I don’t believe in writer’s block.  To me, those words suggest that it’s okay to say, “I can’t write today, I’m blocked,” and then to shrug with a vaguely tragic air, as though this invisible, magical “block” were a valid excuse for stalling.

Not that I can preach about this.  I spent yesterday consciously talking myself out of a non-writing rut that’s been going strong for about three weeks.  And I succeeded, but barely.  I really had to claw for it.

I have all kinds of internal tripwires that stop me from wanting to write.  Often, out of lazy habit, I label these tripwires “writer’s block” – but they’re not.  When I am tempted to call myself blocked, it’s usually because:

1. I’m bleeping sick of my idea.  I sit down to work.  I open the document.  I wince, groan, make a barfing sound, and close the document again, because it’s ugly in there and I hate it and I can’t remember why I ever loved it in the first place.  I tell my husband that my stupid idea is stupid, and I accuse him of not being willing to be honest with me about how stupid my idea is.  My husband never takes the bait.  Wise man.

2. I’m tired.  Most writers I know don’t have the luxury of just writing for a living – most of us have full-time, non-writing jobs.  Even the ones who “just” write for a living do much more than that.  They revise, teach, coach, consult, support other writers, make school and library visits, appear at bookstores and conferences, self promote, construct and maintain social media platforms, take care of their families, manage their homes and bills and taxes, and still try to wedge in some exercise and find the time to read.  Some days, I feel like I’m the only one trying to do all this.  I think “If I were a writer with just one job then this would be so much easier.”  Uh.  Would it?  Self pity, party of one, your table is ready.  We’re all tired.  We’re all overextended.  It doesn’t mean I get a pass.  I can write anyway.

3. I’m afraid I suck.  All the time.  All. The. Time.  The fear of suckage eats at me.  EATS.  And sometimes?  I do suck.  (If you can relate, here’s Maureen Johnson talking about why we should all Dare to Suck).  I can still write anyway.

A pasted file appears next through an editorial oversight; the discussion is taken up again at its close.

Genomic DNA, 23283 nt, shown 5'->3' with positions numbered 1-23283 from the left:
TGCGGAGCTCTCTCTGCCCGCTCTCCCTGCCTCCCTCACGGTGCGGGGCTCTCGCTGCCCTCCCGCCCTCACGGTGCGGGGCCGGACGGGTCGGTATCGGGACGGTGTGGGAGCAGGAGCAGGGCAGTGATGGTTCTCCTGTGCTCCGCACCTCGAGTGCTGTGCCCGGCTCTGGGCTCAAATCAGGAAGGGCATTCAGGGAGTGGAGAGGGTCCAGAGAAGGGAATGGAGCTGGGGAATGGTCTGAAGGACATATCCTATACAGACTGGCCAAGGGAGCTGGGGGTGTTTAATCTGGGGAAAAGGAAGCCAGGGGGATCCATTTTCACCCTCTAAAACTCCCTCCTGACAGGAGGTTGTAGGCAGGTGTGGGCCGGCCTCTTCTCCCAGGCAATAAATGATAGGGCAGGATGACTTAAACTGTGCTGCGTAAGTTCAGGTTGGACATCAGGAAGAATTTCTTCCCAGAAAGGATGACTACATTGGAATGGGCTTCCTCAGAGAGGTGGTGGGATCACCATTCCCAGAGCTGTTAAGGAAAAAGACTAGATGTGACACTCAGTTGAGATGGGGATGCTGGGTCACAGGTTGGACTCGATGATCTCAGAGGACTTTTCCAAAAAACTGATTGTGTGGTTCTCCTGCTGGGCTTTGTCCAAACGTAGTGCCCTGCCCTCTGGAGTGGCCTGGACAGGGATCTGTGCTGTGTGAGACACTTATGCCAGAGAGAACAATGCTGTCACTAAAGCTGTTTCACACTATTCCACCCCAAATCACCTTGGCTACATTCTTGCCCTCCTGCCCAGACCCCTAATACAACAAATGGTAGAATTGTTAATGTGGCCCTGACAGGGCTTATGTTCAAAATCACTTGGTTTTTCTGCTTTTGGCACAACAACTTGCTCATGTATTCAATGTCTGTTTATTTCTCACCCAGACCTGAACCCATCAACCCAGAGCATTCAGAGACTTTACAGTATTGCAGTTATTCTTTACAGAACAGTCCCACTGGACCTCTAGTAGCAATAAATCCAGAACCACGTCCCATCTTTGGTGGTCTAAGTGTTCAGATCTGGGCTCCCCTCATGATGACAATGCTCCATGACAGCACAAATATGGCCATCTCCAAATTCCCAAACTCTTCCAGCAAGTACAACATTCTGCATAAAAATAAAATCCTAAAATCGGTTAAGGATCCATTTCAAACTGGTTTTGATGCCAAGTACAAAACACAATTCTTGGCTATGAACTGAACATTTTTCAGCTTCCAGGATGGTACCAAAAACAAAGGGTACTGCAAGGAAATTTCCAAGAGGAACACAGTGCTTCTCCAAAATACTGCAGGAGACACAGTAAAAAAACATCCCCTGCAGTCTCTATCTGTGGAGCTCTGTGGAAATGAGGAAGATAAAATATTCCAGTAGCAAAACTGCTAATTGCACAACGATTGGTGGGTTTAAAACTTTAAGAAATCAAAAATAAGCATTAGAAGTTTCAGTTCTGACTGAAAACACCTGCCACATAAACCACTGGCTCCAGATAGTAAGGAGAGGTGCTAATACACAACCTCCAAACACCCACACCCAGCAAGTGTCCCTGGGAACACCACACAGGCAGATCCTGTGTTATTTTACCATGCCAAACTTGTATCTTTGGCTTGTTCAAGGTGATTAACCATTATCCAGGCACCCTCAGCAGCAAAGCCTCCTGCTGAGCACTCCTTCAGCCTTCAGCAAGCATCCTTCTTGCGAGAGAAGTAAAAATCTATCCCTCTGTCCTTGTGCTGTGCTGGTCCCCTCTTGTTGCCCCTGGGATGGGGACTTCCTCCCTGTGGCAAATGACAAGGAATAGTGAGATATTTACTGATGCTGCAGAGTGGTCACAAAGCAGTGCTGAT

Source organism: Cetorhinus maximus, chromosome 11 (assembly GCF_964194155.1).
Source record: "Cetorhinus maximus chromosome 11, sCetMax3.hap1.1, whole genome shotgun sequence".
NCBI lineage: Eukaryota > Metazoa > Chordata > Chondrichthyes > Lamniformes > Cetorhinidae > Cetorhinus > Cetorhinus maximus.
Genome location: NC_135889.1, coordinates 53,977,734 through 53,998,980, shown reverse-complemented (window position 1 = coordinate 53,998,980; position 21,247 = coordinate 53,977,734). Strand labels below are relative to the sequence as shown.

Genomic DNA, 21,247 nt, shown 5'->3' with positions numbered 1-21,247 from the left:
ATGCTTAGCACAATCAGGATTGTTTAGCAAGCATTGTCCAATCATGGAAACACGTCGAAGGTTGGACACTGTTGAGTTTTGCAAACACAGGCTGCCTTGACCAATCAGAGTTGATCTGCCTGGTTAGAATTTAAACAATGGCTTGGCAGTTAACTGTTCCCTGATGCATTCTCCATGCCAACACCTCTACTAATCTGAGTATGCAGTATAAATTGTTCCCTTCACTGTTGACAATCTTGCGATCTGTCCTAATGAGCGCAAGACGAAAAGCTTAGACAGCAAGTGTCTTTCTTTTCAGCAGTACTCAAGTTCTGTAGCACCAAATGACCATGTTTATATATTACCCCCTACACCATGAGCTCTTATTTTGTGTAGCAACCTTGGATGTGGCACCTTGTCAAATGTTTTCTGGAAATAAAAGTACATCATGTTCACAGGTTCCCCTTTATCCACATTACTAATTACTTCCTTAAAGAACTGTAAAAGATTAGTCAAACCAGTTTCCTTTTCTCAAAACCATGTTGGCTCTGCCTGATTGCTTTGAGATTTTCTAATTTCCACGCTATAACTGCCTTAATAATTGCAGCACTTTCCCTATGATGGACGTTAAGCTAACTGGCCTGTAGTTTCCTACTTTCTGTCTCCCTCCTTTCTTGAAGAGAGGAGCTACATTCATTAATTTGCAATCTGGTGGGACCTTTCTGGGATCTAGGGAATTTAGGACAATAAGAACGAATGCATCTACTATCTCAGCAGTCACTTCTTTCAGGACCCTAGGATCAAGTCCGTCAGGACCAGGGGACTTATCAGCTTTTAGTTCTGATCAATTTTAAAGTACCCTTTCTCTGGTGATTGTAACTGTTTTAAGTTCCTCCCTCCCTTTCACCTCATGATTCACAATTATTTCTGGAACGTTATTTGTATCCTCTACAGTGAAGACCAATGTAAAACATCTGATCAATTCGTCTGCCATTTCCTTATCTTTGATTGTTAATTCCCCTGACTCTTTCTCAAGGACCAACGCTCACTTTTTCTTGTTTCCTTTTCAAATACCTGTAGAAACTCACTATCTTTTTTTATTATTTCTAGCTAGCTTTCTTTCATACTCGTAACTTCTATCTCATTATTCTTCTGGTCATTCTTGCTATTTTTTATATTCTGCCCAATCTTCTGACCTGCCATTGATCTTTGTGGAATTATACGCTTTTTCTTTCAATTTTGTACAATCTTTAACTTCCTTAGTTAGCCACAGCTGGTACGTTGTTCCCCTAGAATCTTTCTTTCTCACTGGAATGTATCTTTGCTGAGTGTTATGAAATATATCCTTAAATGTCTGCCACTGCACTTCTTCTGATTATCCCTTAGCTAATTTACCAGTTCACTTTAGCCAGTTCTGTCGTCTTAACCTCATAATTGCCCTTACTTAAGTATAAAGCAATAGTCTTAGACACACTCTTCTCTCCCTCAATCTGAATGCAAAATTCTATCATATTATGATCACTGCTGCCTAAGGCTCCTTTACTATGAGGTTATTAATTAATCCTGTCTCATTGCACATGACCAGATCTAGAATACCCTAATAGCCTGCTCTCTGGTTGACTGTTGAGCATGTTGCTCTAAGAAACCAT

4. I’m afraid someone already wrote a better version of what I’m writing.   They probably did.  I can still write anyway.

5. I just read a book that was so amazing and beautiful that it was like someone kidnapped an angel and made pages out of it, and I’m having the spiritual epiphany – again – that I have no right to write if I can’t write like that.  Again, maybe so. But it’s not for me to decide.  I should never be the one who decides that I’m not worthy of running the race.  I think of Cyrus, the amazing popper/animator from the last season of So You Think You Can Dance.  That man went into those auditions with his crew, and they all gave brilliant auditions in their genre, and they all went to Vegas for finals week.  In Vegas, one of the crew was eliminated.  Another bowed out – he wasn’t told to leave; he just didn’t believe he could dance outside his genre – and maybe he was right.  Maybe it was too hard.  But Cyrus thought it was hard too, and sometimes he looked downright ridiculous, and yet he kept going.  He left it to someone else to decide if he wasn’t worthy of being in the lineup.  And you know what?  They never did.  He made the show.  And he was awesome.  So basically, we all need to be more like Cyrus, is what I’m saying.

6.  I can’t figure out what’s wrong with the bleeping plot/character/voice.  Sometimes, it’s just hard work.  Hard, gritty mind work, without the soaring, speeding sensation that sometimes does accompany writing. When something in the story is broken, and I know it but can’t quite put my finger on the solution, I get miserable.

I’ve been staring my current manuscript in the face for the past few weeks without writing a word.  My current “block” has been a combination of all of the above factors.  I’m sick of my idea, I’m tired, I suck, someone already beat me to it, other books are more worth reading, and I’m not all that clever anyway.

The easiest way to dismiss all this is to say “I feel blocked,” and stop writing. But yesterday after work, while my toddler napped, I wrote three pages.  Just three – not my usual gush.  Three beautiful, claw marked pages that probably suck but are evidence that I am not, in fact, blocked.

Or maybe I am.  The point, I guess, is that I can still write anyway.

In fact, I’m going to make myself a little deal, right here.  Every time I slip and say “I feel blocked” I’m going to write 500 words.  Yeah.  That’s right.  How do you like them apples, you little demons of self doubt?  Am I scaring you?  GOOD.  GET OUT.  SEEK YE ANOTHER HOST, FOR HERE YOU SHALL FIND NO SUSTENANCE.

7. I’m possibly going insane.  Oh well.

I can still write anyway.



  1. Thank you, Faith! My #8 is coffee. Or ice cream. Coffee ice cream!

  2. Hi, Megan! I just followed Ammi-Joan’s tweet over here–and glad I did! I totally agree with this post. I don’t believe in the mysterious lack-of-muse called writer’s block. There’s always a problem–either with the story or the way I’m viewing myself as a writer. (And great analogy with Cyrus on #5! I struggle with comparison a lot.) But I would add a #8 for myself: I need chocolate. 🙂

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